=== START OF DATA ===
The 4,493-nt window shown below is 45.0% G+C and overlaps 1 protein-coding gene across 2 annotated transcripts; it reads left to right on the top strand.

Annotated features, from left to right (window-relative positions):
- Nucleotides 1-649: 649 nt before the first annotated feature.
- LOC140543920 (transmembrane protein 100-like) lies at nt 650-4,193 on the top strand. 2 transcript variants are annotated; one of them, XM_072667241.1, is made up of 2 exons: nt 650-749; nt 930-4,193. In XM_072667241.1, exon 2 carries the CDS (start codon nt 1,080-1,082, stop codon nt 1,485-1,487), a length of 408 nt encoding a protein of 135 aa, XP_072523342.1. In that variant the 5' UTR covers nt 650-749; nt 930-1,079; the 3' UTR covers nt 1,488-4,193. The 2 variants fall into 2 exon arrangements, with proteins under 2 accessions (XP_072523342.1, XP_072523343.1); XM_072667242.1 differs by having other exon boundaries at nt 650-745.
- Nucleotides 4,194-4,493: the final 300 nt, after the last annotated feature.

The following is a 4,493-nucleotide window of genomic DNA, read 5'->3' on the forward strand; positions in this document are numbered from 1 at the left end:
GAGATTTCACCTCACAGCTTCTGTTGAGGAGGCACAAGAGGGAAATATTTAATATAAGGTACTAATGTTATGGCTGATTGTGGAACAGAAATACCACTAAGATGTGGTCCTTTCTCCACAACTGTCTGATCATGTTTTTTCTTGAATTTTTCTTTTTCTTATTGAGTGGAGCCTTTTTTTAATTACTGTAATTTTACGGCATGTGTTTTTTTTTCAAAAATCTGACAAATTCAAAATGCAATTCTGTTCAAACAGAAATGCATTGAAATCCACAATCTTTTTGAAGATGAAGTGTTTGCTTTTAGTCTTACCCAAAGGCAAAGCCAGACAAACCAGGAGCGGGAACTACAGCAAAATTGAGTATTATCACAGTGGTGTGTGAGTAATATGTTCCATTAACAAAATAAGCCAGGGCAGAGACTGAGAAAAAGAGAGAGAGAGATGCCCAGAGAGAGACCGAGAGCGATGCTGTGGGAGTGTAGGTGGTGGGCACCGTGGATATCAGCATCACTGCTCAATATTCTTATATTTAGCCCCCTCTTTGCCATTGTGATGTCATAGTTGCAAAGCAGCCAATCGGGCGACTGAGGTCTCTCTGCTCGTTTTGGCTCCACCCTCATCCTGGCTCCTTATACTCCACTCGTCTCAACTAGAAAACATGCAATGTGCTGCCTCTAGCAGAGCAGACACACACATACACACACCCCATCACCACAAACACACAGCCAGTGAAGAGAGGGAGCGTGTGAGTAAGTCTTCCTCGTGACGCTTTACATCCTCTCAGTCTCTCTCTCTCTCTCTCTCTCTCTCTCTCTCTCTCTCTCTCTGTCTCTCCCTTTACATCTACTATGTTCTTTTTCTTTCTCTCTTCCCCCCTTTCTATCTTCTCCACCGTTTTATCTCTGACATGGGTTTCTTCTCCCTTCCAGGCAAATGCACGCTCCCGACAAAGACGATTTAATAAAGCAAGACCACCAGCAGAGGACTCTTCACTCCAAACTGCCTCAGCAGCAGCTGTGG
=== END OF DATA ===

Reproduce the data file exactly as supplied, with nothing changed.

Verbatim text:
The 4,493-nt window shown below is 45.0% G+C and overlaps 1 protein-coding gene across 2 annotated transcripts; it reads left to right on the top strand.

Annotated features, from left to right (window-relative positions):
- Nucleotides 1-649: 649 nt before the first annotated feature.
- LOC140543920 (transmembrane protein 100-like) lies at nt 650-4,193 on the top strand. 2 transcript variants are annotated; one of them, XM_072667241.1, is made up of 2 exons: nt 650-749; nt 930-4,193. In XM_072667241.1, exon 2 carries the CDS (start codon nt 1,080-1,082, stop codon nt 1,485-1,487), a length of 408 nt encoding a protein of 135 aa, XP_072523342.1. In that variant the 5' UTR covers nt 650-749; nt 930-1,079; the 3' UTR covers nt 1,488-4,193. The 2 variants fall into 2 exon arrangements, with proteins under 2 accessions (XP_072523342.1, XP_072523343.1); XM_072667242.1 differs by having other exon boundaries at nt 650-745.
- Nucleotides 4,194-4,493: the final 300 nt, after the last annotated feature.

The following is a 4,493-nucleotide window of genomic DNA, read 5'->3' on the forward strand; positions in this document are numbered from 1 at the left end:
GAGATTTCACCTCACAGCTTCTGTTGAGGAGGCACAAGAGGGAAATATTTAATATAAGGTACTAATGTTATGGCTGATTGTGGAACAGAAATACCACTAAGATGTGGTCCTTTCTCCACAACTGTCTGATCATGTTTTTTCTTGAATTTTTCTTTTTCTTATTGAGTGGAGCCTTTTTTTAATTACTGTAATTTTACGGCATGTGTTTTTTTTTCAAAAATCTGACAAATTCAAAATGCAATTCTGTTCAAACAGAAATGCATTGAAATCCACAATCTTTTTGAAGATGAAGTGTTTGCTTTTAGTCTTACCCAAAGGCAAAGCCAGACAAACCAGGAGCGGGAACTACAGCAAAATTGAGTATTATCACAGTGGTGTGTGAGTAATATGTTCCATTAACAAAATAAGCCAGGGCAGAGACTGAGAAAAAGAGAGAGAGAGATGCCCAGAGAGAGACCGAGAGCGATGCTGTGGGAGTGTAGGTGGTGGGCACCGTGGATATCAGCATCACTGCTCAATATTCTTATATTTAGCCCCCTCTTTGCCATTGTGATGTCATAGTTGCAAAGCAGCCAATCGGGCGACTGAGGTCTCTCTGCTCGTTTTGGCTCCACCCTCATCCTGGCTCCTTATACTCCACTCGTCTCAACTAGAAAACATGCAATGTGCTGCCTCTAGCAGAGCAGACACACACATACACACACCCCATCACCACAAACACACAGCCAGTGAAGAGAGGGAGCGTGTGAGTAAGTCTTCCTCGTGACGCTTTACATCCTCTCAGTCTCTCTCTCTCTCTCTCTCTCTCTCTCTCTCTCTCTCTCTCTGTCTCTCCCTTTACATCTACTATGTTCTTTTTCTTTCTCTCTTCCCCCCTTTCTATCTTCTCCACCGTTTTATCTCTGACATGGGTTTCTTCTCCCTTCCAGGCAAATGCACGCTCCCGACAAAGACGATTTAATAAAGCAAGACCACCAGCAGAGGACTCTTCACTCCAAACTGCCTCAGCAGCAGCTGTGG